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Dig Dis Sci. 1999 Aug;44(8 Suppl):74S-78S.

Autonomic function in cyclic vomiting syndrome and classic migraine.

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Department of Medicine, University of Tennessee, Memphis 38163, USA.


Cyclic vomiting syndrome is an idiopathic disorder characterized by attacks of severe vomiting, interspersed with normal periods, and found in patients with a family history of migraine headaches. In this report, we investigated the characterization of the autonomic abnormalities in cyclic vomiting syndrome, contrasting them with values in pediatric population, as well as adults with migraine headache. We studied five groups: 41 normal pediatric controls (NPC), 12 patients with pediatric chronic vomiting (PCV), 15 patients with cyclic vomiting syndrome (CVS), 21 adults patients with migraine headaches (MHA), and 40 normal adult controls (NAC). We studied the sympathetic and cholinergic functions: two measures of sympathetic adrenergic function-vasoconstriction to cold and postural adjustment ratio; two measures of vagal cholinergic function--Valsalva ratio and ECG R-R interval; and one measure of total autonomic score. Comparisons were performed between and within groups by t tests and reported as mean +/- SEM. Although cholinergic function measures were lower in cyclic vomiting and migraine groups, the most distinct abnormality was low postural adjustment ratio in both cyclic vomiting and migraine groups vs normal pediatric and pediatric chronic vomiting groups. There was also a significant difference between cyclic vomiting and pediatric chronic vomiting groups (P < 0.05 in three other parameters). Cyclic vomiting syndrome is associated with distinctive adrenergic autonomic abnormalities similar to those in patients with migraine headaches and is usually characterized by a low postural adjustment ratio. These findings may have implications for both confirmation and diagnosis of cyclic vomiting syndrome.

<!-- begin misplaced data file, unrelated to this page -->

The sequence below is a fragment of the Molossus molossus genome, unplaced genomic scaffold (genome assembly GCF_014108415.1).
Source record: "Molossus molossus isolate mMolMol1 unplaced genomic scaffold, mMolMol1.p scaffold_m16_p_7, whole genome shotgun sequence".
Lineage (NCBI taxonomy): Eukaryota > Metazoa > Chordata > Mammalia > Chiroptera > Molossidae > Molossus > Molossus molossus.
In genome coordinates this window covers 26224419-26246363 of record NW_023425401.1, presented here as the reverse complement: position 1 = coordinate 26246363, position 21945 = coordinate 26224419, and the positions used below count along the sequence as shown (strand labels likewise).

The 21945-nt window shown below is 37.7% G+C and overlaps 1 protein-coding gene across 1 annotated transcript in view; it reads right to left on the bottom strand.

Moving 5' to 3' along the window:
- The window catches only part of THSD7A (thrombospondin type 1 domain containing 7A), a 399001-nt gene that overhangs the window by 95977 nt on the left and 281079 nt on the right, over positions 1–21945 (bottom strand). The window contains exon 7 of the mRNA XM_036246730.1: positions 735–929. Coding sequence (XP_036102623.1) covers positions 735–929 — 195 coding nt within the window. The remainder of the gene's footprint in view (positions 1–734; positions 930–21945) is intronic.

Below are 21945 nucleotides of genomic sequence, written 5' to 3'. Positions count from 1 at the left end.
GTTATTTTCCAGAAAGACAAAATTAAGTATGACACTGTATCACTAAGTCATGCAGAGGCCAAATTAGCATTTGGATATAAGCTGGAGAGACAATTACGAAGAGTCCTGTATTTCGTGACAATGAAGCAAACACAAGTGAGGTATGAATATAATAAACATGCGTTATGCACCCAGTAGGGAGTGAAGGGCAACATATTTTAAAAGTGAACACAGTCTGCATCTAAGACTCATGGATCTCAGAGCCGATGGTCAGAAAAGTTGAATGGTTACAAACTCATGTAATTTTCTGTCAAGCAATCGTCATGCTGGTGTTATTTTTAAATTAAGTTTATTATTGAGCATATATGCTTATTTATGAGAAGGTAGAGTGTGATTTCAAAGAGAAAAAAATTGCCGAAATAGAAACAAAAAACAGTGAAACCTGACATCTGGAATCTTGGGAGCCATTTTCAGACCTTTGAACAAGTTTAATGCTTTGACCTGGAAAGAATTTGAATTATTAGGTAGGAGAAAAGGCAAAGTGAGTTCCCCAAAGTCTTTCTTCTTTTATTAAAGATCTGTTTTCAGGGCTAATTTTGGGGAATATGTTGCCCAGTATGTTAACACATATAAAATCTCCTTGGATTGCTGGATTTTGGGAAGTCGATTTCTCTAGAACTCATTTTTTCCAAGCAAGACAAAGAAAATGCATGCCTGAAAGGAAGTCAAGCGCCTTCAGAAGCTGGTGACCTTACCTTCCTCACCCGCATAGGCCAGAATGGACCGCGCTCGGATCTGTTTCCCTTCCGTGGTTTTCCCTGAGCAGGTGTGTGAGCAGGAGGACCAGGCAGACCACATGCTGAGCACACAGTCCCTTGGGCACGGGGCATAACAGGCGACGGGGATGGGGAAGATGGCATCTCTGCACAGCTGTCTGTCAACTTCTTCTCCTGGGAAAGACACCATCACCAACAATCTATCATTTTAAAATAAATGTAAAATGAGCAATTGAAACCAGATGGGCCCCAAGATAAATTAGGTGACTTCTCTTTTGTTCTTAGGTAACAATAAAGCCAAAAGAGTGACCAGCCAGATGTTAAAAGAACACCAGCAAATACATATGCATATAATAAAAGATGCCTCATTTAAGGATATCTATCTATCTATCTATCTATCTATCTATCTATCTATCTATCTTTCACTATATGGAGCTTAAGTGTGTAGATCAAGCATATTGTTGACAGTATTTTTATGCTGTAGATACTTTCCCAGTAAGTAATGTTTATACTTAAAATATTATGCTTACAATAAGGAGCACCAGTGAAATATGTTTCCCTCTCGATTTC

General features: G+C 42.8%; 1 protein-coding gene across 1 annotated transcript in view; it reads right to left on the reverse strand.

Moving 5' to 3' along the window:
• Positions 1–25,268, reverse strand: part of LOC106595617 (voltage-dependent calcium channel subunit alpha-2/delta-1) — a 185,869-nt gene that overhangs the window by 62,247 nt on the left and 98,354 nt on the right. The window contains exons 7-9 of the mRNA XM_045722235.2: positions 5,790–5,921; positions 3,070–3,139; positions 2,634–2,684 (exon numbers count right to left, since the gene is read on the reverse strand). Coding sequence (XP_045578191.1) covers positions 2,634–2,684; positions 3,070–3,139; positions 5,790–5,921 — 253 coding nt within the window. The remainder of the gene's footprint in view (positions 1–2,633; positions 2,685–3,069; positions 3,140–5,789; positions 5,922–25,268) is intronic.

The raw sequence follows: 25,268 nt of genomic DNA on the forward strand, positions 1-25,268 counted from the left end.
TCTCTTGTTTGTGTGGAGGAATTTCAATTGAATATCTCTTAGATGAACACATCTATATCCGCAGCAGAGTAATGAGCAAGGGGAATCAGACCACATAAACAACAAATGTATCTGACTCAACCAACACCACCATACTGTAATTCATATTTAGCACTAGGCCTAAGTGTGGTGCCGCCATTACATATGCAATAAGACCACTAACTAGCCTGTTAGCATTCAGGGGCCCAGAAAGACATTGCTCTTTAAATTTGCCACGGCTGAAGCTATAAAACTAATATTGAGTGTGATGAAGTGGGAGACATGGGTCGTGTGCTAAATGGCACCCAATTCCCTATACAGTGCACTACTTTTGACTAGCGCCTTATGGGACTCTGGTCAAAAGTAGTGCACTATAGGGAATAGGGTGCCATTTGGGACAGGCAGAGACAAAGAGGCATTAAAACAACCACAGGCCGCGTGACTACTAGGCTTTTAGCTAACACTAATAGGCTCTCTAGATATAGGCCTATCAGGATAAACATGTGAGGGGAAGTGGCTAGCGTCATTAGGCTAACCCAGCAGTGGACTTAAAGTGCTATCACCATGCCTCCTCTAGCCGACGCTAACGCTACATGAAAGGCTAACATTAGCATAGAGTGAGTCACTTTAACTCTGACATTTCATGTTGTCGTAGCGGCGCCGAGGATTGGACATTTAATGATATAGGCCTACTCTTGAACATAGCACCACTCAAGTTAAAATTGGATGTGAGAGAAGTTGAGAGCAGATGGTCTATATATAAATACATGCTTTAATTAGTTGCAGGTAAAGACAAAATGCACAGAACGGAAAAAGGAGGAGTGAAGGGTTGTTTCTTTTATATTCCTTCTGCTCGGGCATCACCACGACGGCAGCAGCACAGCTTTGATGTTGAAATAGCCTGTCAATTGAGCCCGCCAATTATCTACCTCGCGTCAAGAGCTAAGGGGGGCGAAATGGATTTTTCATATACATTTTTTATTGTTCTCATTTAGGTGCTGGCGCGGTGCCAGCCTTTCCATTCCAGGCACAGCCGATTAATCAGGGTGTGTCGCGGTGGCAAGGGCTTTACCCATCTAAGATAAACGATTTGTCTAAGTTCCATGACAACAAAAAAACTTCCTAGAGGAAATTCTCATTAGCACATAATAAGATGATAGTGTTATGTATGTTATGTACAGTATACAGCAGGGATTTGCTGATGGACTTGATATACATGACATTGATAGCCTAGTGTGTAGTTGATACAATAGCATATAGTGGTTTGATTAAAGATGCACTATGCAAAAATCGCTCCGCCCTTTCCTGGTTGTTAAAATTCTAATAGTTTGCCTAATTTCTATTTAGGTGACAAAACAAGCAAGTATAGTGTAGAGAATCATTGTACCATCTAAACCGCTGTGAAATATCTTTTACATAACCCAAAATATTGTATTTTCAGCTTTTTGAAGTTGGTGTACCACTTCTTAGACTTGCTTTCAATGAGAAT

[Indexed for MEDLINE]

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